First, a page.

But with tensions between the world’s two superpowers rising, many in the community fear a reversion to policies from a century earlier, when Chinese immigration to the US was curtailed in what many now agree was an act of xenophobia and racism directed at Chinese immigrants.
At the federal level the Biden administration has taken dramatic steps to limit Chinese companies’ access to critical technology. In states like Texas, lawmakers are considering bills to limit the ability of Chinese nationals to purchase property in the U.S. on national security grounds. All of this is happening amid the backdrop of intensifying anti-espionage operations targeting Chinese in the US.
Users on WeChat, a social media platform popular among Chinese, warn that a new Chinese Exclusion Act could soon be enacted.
“So far, the balloon thing and the real estate bills are only soundbites from American politicians. But once the fervent nationalism among ordinary Americans is awakened, it could be very dangerous,” said Yu. “Ordinary people cannot do anything to the Chinese government, but they can vent their anger on Chinese Americans like us.”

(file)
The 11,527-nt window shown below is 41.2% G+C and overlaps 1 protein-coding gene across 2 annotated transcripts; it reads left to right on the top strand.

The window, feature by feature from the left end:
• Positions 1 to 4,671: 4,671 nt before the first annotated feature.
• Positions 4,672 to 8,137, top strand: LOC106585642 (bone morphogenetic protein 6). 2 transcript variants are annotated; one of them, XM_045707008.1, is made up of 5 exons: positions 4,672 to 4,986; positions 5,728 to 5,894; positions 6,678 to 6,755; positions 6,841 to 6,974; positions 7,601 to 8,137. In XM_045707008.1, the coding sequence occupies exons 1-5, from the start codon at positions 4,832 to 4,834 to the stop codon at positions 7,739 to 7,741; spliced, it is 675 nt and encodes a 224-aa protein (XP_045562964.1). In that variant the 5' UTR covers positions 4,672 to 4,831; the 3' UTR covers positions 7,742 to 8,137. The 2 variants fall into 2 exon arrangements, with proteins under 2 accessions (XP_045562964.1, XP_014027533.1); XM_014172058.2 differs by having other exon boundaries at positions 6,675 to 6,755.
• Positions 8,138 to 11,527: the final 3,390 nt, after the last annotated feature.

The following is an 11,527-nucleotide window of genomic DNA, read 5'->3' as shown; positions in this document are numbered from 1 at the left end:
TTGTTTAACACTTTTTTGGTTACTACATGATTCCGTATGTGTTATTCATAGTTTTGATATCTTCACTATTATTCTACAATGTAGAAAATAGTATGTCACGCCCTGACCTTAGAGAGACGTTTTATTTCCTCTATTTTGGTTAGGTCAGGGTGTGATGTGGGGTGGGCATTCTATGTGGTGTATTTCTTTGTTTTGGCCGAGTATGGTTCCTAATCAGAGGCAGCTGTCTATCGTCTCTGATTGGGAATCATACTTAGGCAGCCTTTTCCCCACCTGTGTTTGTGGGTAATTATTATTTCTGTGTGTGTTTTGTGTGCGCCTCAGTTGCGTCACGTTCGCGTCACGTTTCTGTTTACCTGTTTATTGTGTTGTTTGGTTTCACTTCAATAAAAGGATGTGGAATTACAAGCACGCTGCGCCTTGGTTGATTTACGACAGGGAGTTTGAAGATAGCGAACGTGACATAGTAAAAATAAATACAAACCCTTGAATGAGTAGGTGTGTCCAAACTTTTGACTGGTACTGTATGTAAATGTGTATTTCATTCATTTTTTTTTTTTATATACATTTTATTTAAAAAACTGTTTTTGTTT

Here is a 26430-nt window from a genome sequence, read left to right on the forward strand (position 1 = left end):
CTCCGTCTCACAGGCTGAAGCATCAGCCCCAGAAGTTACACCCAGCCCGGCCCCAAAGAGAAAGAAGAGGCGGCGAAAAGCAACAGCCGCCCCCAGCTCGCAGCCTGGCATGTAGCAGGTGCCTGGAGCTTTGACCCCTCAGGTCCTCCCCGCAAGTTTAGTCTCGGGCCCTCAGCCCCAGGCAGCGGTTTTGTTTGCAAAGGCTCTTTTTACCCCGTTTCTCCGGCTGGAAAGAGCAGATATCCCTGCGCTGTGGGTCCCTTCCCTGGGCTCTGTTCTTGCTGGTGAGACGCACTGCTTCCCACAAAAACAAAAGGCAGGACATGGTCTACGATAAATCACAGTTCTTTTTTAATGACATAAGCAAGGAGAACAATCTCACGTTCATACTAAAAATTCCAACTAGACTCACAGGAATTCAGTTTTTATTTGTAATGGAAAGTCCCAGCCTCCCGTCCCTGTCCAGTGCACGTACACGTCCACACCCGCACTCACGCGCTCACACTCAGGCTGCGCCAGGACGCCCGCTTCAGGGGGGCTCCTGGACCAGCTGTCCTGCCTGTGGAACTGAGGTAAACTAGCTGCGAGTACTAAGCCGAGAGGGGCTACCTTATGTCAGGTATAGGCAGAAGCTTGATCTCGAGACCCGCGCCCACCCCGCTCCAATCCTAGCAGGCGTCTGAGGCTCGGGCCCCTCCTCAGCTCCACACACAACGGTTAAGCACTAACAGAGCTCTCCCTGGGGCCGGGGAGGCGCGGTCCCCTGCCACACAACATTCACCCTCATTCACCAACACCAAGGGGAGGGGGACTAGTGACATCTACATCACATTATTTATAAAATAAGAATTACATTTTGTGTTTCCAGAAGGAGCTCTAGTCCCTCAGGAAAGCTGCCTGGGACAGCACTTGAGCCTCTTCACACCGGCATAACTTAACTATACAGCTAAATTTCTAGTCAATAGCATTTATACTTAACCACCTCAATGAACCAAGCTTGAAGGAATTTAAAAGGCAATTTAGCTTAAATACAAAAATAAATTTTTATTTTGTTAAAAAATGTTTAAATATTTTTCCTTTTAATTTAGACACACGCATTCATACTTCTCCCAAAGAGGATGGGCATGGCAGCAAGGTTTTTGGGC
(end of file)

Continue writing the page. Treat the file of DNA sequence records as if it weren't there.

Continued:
On Taiwan and bilateral trade ties
For some, the ramifications of US-China tensions are already being felt.
“Do I worry about the balloon incident? Yes. But I worry more about House Speaker Kevin McCarthy’s trip to Taiwan,” said Ronggang Bao, who works for the United States Postal Service and is also a senior advisor to a Chinese community organization.
McCarthy has vowed to visit Taiwan and is expected to fulfill the promise soon, although a date hasn’t been set. Bao believes the reaction from China will be significantly stronger than the response following former Speaker Nancy Pelosi’s visit last year to the island, which Beijing considers its own.
“That would set off a new round of animosity between the two countries and make the lives of Chinese in the U.S. tougher,” Bao said, adding many are already living in fear.
In recent years, Bao has helped international students from China file reports to the police after they lost large amounts of money to scammers who pretended to represent U.S. authorities.